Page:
While Michael McFarlane would have no problem hanging out at the latest fete, the COVID-19 global pandemic has halted that aspect of his life. In light of this, he resorted to a hobby that provided entertainment during his solitude; that is model building, specifically the art of GUNPLA.
GUNPLA was created in 1980 by Japanese toy maker BANDAI for a line of plastic models based on the Gundam animated series. The futuristic cartoon featured striking mechanical designs for the robots, battleships, and genre defining Mobile Suits and Armor. In the near four decades of GUNPLA, over 434 million model kits have been sold.
“I was a fan of the Gundam Wing anime growing up. While I always maintained a faint interest, I never really followed it up until they stopped airing the cartoon,” said McFarlane.
He was able to reconnect with the anime due to a friend while attending University, but by this time he was more interested in his model car collection than some random Japanese animated series.
“When I got to University, a classmate of mine had a GUNPLA collection mostly consisting of kits from Gundam Wing.”
He started dabbling in GUNPLA June 2019 when he acquired his first kit as a birthday gift to himself. After inspiration from two Gundam series, Mobile Suit Gundam: Iron Blooded Orphans and Mobile Suit Gundam Unicorn, he acquired a second GUNPLA kit.
“I never got my second model until December 2019 and I’ve been collecting them consistently since then.”
Since McFarlane’s exposure to GUNPLA, he has been intrigued by the intricacy of the replica and how well the model captured the features of the original anime. From the extreme levels of detail, articulation, meticulous yet satisfying building process, to the endless customization, it all kept him entertained throughout the nationwide lockdown in Jamaica.
“I now have ten kits: three Real Grade, five High Grade, a Gachapon, as well as a 30 Minute Mission kit.”
The BANDAI GUNPLA kits are categorized in three basic formats, Master, High, and Real, based on their level of detail. All are 1/144 scale. Gachapon are capsule-like models and the 30 Minute Mission kit is a generic model with customizable parts that can be assembled in thirty minutes. These allow the more imaginative model builders the freedom to explore the design.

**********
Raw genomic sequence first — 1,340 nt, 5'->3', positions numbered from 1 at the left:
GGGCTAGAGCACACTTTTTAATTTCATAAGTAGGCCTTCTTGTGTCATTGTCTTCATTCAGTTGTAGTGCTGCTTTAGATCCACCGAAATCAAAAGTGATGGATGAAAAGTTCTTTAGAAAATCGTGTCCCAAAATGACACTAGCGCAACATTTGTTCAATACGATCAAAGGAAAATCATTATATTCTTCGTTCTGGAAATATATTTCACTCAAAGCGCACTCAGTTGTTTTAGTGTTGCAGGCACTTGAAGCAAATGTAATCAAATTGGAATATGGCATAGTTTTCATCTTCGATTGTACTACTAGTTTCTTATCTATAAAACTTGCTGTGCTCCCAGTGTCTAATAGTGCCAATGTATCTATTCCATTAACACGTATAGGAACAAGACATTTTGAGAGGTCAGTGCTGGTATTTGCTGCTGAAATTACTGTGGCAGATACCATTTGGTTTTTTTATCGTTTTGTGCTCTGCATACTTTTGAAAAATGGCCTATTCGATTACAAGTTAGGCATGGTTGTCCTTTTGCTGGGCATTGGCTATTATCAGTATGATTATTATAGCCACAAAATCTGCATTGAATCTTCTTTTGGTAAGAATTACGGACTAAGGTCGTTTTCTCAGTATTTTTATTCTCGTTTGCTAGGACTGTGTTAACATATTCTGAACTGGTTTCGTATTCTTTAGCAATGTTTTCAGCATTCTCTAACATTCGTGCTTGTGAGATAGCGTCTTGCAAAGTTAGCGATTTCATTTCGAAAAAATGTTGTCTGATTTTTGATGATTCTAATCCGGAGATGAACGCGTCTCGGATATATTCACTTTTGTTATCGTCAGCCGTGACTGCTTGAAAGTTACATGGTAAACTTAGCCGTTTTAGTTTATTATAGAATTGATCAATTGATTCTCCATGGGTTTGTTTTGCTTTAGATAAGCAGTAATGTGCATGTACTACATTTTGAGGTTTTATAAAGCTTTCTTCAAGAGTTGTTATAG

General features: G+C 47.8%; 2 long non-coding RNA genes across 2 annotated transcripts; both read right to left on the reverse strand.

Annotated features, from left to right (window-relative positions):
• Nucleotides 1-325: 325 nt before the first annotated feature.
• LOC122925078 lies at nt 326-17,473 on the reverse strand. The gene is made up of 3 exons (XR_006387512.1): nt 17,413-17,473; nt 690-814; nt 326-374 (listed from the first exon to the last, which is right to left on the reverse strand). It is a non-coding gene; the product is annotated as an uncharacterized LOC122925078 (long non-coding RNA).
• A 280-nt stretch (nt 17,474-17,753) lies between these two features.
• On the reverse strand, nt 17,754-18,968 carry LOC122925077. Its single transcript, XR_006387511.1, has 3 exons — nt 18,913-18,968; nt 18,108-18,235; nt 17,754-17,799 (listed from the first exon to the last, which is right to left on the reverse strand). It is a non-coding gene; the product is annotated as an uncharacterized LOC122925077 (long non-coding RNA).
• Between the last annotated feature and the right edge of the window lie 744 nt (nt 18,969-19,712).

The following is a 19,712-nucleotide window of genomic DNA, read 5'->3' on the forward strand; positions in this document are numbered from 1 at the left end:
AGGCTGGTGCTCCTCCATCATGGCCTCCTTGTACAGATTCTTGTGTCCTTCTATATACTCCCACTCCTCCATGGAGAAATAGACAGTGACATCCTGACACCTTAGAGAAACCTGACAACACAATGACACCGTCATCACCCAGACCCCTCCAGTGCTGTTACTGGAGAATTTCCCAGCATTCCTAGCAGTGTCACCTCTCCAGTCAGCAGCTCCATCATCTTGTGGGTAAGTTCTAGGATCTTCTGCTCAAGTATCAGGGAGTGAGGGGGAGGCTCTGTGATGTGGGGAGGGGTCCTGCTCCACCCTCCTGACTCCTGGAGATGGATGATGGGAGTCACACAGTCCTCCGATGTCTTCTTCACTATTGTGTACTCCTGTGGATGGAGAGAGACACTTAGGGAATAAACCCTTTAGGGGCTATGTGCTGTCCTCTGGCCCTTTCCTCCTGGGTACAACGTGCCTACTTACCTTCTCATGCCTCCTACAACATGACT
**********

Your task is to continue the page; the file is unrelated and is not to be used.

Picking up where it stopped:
Sourcing the kits from overseas was difficult during the pandemic. Ordering straight from Japan at first resulted in two lost kits, so McFarlane began to order from the United States instead for convenience.
Model building takes place after work for McFarlane. The time to assemble models differs based on the grade of the GUNPLA model.
“A High Grade kit usually takes me about two evenings to complete, while a Real Grade kit is closer to three to four evenings. Unicorn took me about six evenings.”
That’s because the Unicorn Mecha, from the Mobile Suit Gundam Unicorn animated series, has a light transformation sequence. The real life model retains this detail using USB power for illumination. For McFarlane, the Unicorn Gundam is his most prized model. It was the most expensive purchase, the most detailed, took the longest time and was the most difficult to build.
“The small intricate parts were intimidating. In fact I managed to break part of the inner skeletal frame twice during assembly. Because of its details I have also stayed away from modifying it. The tolerances on it are so tight that it’s hard to make a modification without breaking it.”
He explained that he is still occupied with it as he is still learning.
“I’m currently trying to install LEDs on Unicorn Gundam, which has been a learning experience for me. I’ve had to relearn soldering and working with electrical circuits.”
Although, the country is slowly moving back to normalcy McFarlane doesn’t see his newfound form of leisure disappearing anytime soon.
“The Gouf Flight Type from 8th MS Team. It was a limited release kit that’s hard to get for a reasonable price.” Until then he plans to continue to grow his GUNPLA collection by acquiring the rarest forms.